How to Become Technologically Savvy

Joseph, a retired teacher, recently purchased an iPad based on a recommendation from his grandchildren. He was excited to play games, such as Candy Crush, listen to music, read news articles, and surf the Web when he is out and about. However, he soon recognized that he didn’t know where to start, and the iPad ended up collecting dust. He realized that he needed instruction, and fast, as the technology of the Internet, iPads, and smartphones were like a foreign language to him.

We live in an era where everything, from nursing home quality ratings to getting junk out of your house by selling it on eBay, is online. Nowadays, the best way to stay in touch with busy grandchildren may involve Skyping or texting rather than trying to reach them on the phone. However, according to a recent Pew Research study, only 54% of Americans over age 65 have access to the Internet and among those 77 and older, the proportion drops to about a third.

The same Pew study reveals that “once seniors join the online world, digital technology often becomes an integral part of their daily lives.” The findings suggest that when seniors overcome some of the unique challenges facing them when it comes to technology, they typically become internet users and make visiting the digital world a regular part of their lives. In fact, 79% of older adults surveyed believe that “people without internet access are at a real disadvantage because of all the information they might be missing,” while 94% agree with the statement that “the internet makes it much easier to find information today than in the past.” The study also shows that 46% of online seniors (representing 27% of the total older adult population) use social networking sites such as Facebook, and these social network adopters have more persistent social connections with the people they care about.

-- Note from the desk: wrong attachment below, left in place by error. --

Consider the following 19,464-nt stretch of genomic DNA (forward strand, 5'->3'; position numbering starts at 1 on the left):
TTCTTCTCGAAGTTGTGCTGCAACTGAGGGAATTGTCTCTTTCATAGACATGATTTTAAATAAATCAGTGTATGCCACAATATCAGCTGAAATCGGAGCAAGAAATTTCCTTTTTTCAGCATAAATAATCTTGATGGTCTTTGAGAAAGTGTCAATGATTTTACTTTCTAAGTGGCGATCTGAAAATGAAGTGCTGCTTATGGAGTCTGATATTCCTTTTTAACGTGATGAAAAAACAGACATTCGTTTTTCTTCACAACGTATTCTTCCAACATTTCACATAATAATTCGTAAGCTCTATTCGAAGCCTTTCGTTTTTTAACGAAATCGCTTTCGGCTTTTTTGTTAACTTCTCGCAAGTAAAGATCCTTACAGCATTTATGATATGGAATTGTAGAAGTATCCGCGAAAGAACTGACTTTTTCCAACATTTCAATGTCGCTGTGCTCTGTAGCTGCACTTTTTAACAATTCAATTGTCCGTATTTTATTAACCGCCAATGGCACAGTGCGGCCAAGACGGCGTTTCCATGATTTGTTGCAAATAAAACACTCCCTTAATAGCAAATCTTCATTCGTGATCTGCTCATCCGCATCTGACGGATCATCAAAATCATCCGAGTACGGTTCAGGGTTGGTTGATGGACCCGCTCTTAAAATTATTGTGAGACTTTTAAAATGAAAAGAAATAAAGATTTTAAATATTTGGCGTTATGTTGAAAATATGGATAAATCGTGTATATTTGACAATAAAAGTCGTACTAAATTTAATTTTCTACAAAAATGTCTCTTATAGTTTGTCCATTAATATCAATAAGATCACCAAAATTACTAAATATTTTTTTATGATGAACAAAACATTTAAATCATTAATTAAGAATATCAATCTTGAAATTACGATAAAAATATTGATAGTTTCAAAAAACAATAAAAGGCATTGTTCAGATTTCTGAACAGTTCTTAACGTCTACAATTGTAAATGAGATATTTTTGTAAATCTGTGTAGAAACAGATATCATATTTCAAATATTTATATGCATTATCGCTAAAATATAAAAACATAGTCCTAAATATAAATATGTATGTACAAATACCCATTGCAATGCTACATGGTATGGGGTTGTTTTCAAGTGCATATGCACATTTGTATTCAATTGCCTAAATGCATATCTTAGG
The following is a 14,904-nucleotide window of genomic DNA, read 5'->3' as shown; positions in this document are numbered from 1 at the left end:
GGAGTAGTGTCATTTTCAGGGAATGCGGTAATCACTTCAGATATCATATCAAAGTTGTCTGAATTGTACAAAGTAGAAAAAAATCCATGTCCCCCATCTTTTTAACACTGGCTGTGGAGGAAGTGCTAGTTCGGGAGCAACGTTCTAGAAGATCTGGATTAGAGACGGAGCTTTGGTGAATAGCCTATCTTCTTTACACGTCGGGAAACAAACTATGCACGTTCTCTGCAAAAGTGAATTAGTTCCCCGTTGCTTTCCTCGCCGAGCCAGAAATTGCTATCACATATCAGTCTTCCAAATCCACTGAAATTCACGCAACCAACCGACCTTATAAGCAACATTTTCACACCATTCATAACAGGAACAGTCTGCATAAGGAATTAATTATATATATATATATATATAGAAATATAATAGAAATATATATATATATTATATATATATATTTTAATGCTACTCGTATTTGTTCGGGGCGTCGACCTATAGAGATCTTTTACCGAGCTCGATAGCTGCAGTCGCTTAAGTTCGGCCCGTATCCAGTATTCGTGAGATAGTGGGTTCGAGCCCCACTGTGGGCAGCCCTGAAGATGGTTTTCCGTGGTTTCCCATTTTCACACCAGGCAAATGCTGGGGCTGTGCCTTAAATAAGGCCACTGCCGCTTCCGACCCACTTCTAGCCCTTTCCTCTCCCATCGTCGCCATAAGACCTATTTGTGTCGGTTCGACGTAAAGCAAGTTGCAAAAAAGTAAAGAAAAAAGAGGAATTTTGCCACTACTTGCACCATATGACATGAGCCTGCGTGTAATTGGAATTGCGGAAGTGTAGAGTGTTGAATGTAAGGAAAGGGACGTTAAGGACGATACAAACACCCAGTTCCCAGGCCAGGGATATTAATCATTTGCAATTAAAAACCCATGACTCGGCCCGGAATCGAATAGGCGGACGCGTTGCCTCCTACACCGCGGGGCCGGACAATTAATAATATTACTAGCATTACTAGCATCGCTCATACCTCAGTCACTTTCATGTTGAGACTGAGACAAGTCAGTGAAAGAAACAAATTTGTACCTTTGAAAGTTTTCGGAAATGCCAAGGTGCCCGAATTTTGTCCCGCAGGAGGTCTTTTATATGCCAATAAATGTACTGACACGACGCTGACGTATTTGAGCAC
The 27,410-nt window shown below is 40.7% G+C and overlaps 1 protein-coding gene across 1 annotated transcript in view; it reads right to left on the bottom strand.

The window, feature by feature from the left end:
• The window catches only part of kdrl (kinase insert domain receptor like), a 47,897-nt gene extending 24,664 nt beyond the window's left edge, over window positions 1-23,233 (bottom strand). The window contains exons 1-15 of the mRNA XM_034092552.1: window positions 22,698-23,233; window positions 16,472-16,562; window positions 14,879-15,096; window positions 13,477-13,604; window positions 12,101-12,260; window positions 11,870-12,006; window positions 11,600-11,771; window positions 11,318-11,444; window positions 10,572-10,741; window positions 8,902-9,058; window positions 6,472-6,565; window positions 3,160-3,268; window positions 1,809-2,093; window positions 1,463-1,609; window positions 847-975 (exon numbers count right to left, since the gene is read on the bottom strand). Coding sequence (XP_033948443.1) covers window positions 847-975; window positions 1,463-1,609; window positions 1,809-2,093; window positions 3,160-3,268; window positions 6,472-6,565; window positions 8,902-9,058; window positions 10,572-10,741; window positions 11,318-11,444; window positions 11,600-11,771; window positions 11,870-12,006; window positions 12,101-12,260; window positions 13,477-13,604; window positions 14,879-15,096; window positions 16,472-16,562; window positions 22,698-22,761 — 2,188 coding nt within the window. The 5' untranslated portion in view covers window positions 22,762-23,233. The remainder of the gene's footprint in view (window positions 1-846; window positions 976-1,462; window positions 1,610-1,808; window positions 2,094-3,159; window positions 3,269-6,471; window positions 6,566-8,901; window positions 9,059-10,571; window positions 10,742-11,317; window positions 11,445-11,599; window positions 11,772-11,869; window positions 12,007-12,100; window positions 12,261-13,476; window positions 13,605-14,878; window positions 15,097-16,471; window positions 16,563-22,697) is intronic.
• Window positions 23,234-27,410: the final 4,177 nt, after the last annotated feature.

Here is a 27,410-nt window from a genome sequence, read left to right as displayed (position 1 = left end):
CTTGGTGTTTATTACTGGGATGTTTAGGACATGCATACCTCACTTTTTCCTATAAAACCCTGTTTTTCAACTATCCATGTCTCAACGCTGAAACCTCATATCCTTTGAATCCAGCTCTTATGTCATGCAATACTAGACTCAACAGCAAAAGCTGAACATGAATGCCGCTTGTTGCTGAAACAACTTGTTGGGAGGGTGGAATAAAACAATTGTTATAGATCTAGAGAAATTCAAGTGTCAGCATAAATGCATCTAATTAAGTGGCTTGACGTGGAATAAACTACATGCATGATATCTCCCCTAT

Joseph, in our example, and many other seniors, are realizing that learning new technology will open up doors for them. Below are some ways you can become educated and make the most of new technology:

  • Senior Net has been teaching seniors about new technology since 1986. Supported in part by tech giants like Adobe, Microsoft, and IBM, as well as local governments and foundations, Senior Net has established about 50 learning centers around the country.
  • The Connections program, developed by the nonprofit Oasis Institute, is funded by grants from ATT. They offer 30 courses in metro areas, including DC, ranging from basics to digital photography and online job-hunting. To accommodate everyone, they keep classes small and of manageable length (two hours, with a break), with lots of repetition and hands-on practice. Workbooks are tailored to seniors — large fonts, multiple illustrations.
  • Another training center, called Older Adults Technology Services (OATS), teaches a range of senior-tailored courses in 70 locations, mostly in New York and DC (including libraries, public schools, senior centers and senior housing developments).  In fact, AARP works with OATS in DC to bring digital training to low-income adults who might otherwise be isolated. Federal stimulus funds have helped OATS build 3,000 computer labs around the country.
  • Social media can be used for staying in touch with friends and family and keeping up with trending topics and news. Knowing how to use social media is possible, using free online training available from GCF.  Classes include Facebook, Twitter, Pinterest, Skype, and even blogging.

Once you become more technologically savvy and are experiencing all that social media has to offer, please follow me and the Farr Law Firm for senior news, as well as information and articles on numerous topics in the fields of Elder Law and Estate Planning, and to keep track of our upcoming educational events. We can be found as follows:

We here at the Farr Law Firm are pleased to see all of the advances in technology available to help improve the quality of life, health, and well-being for seniors.  Now that you know about the benefits of technology and where you can learn more, it is time to plan for your future and for your loved ones. As a Certified Elder Law Attorney, I focus on helping protect seniors and their families by preserving dignity, quality of life, and financial security. Call in anytime at 703-691-1888 in Northern Virginia or 540-479-1435 in the Fredericksburg area to make an appointment for an introductory consultation.

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